VSS coordinator Ajay Singh Yadav said the concept started as we made real efforts to feed children and make them stay at anganwadis. “As their nutrition intake was at stake, we ensured that they remained happy in these care centres and also got adequate food if they felt hungry between meals. We discussed with villagers and they agreed to help us. Whatever they have in their houses, they supply to us on a monthly basis for running these nutri corners.”

Sonipura anganwadi sevika Gayatri Sen said children come by 9am and stay back till 1pm. In the meantime, even if they get breakfast and lunch, they sometimes feel hungry. So, they mostly like eating jaggery, gram and puffed rice and take out these foods by themselves. They get breakfast at 10am and lunch between 12 and 12.30pm. For breakfast, khichdi and dalia are served mostly. Dal, rotis and rice are served for lunch. Sonipura sahaika Parvati Adivasi said children come every day after nutri corners started and attendance has gone up.

“In anganwadi centres, children mostly used to run away earlier. Then core groups consisting of eight members were formed and they started collecting dry foods from the villages. Now, the attendance is good,” Adivasi added.

Egg of the matter

According to Dipa Sinha, assistant professor (economics) School of Liberal Studies, Ambedkar University, Delhi, the initiative will encourage children to snack on healthy alternatives rather than ultra-processed packaged stuff. “It can also have a demonstration effect. Moreover, these children get very little diversity in their diets at home, so this is a good way to ensure that.”

However, she doubts whether these types of foods can be a replacement for eggs. “Eggs are more wholesome nutritionally. Beyond that the exact nutritional content of these foods will have to be looked into. But generally to meet the same nutrition density of an egg at the same cost is not possible,” she added. In June 2019, Sinha had written an article in Down To Earth advocating eggs, onions and garlic in midday meals.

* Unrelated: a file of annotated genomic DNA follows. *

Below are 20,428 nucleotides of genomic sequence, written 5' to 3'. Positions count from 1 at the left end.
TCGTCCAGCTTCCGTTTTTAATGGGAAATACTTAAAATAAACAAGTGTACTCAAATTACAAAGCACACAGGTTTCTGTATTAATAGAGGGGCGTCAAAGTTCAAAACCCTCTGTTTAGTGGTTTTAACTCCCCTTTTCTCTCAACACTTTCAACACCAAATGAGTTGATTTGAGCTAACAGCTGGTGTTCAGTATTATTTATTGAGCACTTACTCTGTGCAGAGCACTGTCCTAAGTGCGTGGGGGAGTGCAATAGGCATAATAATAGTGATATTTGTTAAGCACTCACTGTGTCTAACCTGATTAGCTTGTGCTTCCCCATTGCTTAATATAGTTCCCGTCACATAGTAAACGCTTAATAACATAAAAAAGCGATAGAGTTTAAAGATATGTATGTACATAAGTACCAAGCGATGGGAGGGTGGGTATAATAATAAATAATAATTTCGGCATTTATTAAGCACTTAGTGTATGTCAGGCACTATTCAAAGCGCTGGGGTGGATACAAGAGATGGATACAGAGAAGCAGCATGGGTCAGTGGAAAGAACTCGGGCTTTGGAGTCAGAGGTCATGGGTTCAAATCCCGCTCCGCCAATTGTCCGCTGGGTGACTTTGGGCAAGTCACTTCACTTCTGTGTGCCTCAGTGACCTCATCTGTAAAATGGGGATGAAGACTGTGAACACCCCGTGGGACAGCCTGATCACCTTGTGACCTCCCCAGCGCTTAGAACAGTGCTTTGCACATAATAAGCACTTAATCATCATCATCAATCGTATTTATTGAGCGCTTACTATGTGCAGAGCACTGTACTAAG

Eggs are still not served in Madhya Pradesh because of political considerations and there is a reluctance to spend more on children, she pointed out. The other animal-based protein is milk, but that is logistically difficult to serve. Also, in many tribal cultures across our country, there is no practice of drinking milk, Sinha explained.

Yadav also rued that eggs are still not given in the state even though there has been a lot of advocacy on the issue favouring its inclusion.

One of the 17 Sustainable Development Goals is to end hunger and achieve food security by 2030. As India battles with stunting, wasting and underweight among growing children, such a step may bring about a positive change. The Comprehensive National Nutrition Survey: 2016-18 points out that 33 per cent of Indian children aged 0-4 years are underweight. Madhya Pradesh has been identified as one of the states with the highest prevalence of underweight children, besides Bihar, Jharkhand and Chhattisgarh, the report says. The National Family Health Survey-4 report says that children under five years, who are underweight, stands at 49.8 percent in the rural areas of Shivpuri.

Talking about the initiative, Soha Moitra, regional director, CRY (North) said community-based interventions like this are actually giving good results and the organisation is constantly pushing for such efforts among the Sahariyas.